September 10, 2010

Cosmic Proportions

School.  Classes.  Work.  Work again.  School.  Read.  Library.  Research.  Abstracts.  Conference.  PhD applications.  More Work.  Class.  Social Life?  No.  Other Work.  Papers.  Editing.  Read some more.  Die a little.

I think that I may be just a little bit stressy.

The beginning of the semester has hit and it’s hit hard.  Of course, being sick at the starting line is a huge handicap to any runner, but with my eyes clearly set on the finish line (and frequent reminders to breathe), I think I’m gonna make it.  Maybe my tune will change when I hit the halfway-mark, but we’ll cross that monumental bridge when we get to it.

I had my first sci-fi class this past Wednesday (though the class will usually meet on Monday- what the hell, Rutgers?).  I am buzzing with anticipation for this class and the first seminar meeting was no disappointment.  We wound up sitting and debating for a good fifteen to twenty minutes after the class period had ended, and this is without even having done any reading!  There will a great deal of game-face involved in this semester.  I do love having occasion to cleverly disguise myself as an academic pit-bull. 

The Professor, a sharp gray-haired man well into his seventies, is utterly fascinating.  His name is H. Bruce Franklin and though he is more noted for his work on Melville and the Vietnam War (as two separate things, not some weird cultural hybrid), he was one of the first to be teaching Science Fiction as an academic interest.  Despite years of being laughed at by his peers and countless rejection letters for his book (as well as being black-listed in the seventies for being leftist), today he’s got nineteen published books under his belt and hundreds of articles.  He’s also incredibly interesting to speak with and one of the few people I’ve ever met who can work both sides of his brain at the same time (I guess you kinda have to in order to study Science Fiction as literature).

Anyway, class meeting one.  Dr. Franklin shared some facts which really got me thinking and have worked to alleviate some of my stress, if only for a small period of time.  Have a look at these statistics and prepare to be sublimely minimized.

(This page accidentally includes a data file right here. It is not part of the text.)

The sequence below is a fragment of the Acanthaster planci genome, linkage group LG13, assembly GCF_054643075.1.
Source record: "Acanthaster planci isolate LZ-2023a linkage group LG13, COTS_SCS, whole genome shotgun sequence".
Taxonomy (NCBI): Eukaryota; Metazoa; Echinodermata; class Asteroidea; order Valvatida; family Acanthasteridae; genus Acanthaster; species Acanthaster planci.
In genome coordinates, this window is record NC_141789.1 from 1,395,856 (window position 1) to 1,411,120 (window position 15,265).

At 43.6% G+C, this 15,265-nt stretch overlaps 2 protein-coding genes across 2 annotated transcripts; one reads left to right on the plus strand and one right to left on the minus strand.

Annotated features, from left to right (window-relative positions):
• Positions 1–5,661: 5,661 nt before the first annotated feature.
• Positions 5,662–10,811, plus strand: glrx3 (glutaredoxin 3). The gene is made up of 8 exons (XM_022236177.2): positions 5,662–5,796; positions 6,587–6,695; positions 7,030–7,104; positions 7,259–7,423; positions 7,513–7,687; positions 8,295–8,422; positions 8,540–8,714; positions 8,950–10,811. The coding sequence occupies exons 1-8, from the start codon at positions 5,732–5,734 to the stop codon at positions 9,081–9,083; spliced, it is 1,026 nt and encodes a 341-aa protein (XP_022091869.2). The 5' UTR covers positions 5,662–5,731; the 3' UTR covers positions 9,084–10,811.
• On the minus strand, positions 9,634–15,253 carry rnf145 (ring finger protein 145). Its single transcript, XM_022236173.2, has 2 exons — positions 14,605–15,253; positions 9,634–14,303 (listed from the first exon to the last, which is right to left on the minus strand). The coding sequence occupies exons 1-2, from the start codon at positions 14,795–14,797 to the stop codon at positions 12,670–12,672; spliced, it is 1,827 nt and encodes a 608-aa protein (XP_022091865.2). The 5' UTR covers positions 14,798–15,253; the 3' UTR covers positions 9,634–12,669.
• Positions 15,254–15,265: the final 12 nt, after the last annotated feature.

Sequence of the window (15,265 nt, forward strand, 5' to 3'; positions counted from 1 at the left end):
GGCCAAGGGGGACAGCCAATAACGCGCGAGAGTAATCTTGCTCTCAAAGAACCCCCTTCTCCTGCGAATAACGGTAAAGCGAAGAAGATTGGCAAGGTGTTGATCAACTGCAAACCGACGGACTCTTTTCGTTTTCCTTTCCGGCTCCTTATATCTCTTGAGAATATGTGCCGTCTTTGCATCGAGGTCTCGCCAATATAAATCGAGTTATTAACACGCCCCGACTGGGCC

There are 200-400 Billion Stars in our Galaxy.  There are 100-500 Billion Galaxies in our Universe.

The Observable Known Universe is Comprised of the following…

Dark Energy – 74%
Dark Mater – 22%
Intergalactic Gas – 3.6%
Everything Else (including all those stars, us, galaxies, your computer) – 0.4%

As if that weren’t enough to make you feel slightly insignificant, take a gander at the temporal qualities of the universe-

The Big Bang – 15 Billion Years Ago
The Formation of Earth – 4.55 Billion Years Ago
The First Multi-Cellular Organisms appeared – 1 Billion Years Ago
Plants and Animals Emerge from the Oceans – 400 Million Years Ago
The First Humans (non homo-sapiens… Lucy) – 2 Million Years Ago
First Homo Sapiens – 250 Thousand Years Ago
The Last Ice Age – 12 Thousand Years Ago
The Industrial Revolution, Modern Science and Technology, birth of Sci-Fi – 250 Years Ago

I mentioned that Professor Franklin is a brilliant man.  He’s crunched some numbers and come up with this little anecdote to put above massive span into terms that our measly little human-brains can better understand…

Imagine that you’re a planet.  In fact, you are planet Earth.  You are, in this moment, twenty years old.  The above-mentioned incidents occurred at the following junctures in your lifetime….

The First Multi-Cellular Organisms appeared – 15.5 Years Ago
Plants and Animals Emerge from the Oceans – 18.25 Years Ago
The First Humans (non homo-sapiens… Lucy) – 3 Days Ago
First Homo Sapiens – 10 Hours Ago
The Last Ice Age – 28 Minutes Ago
The Industrial Revolution, Modern Science and Technology, birth of Sci-Fi – 35 Seconds Ago

Brings a certain serenity, doesn’t it?  A little warm glowy feeling in the pit of your stomach that really, no matter what you do today, tomorrow, in your lifetime, your problems are a mere speck of time and matter in terms of the universe.  I suppose there could be some fear that comes with this leading to a Bartlebyesque sense of apathy.  If everything is so tiny and nothing matters, then why even bother? 

The ants build a colony because they must.  Nevermind that said colony could be demolished in half a blink by a giant fifty times their size and there is nothing they can do about it.  I think, when faced with the universe, that same attitude must apply.  Would you keep doing what you are currently doing if the earth were to be swallowed by the sun tomorrow? 

A little perspective can mean a great deal.  And I think that the perspective Dr. Franklin had to offer this past week has gone a long way towards settling my already-strung-out nerves.

PhD programs, after all, are mostly made of air and thereby, while giving the illusion of something solid, are no more yielding than a dream.

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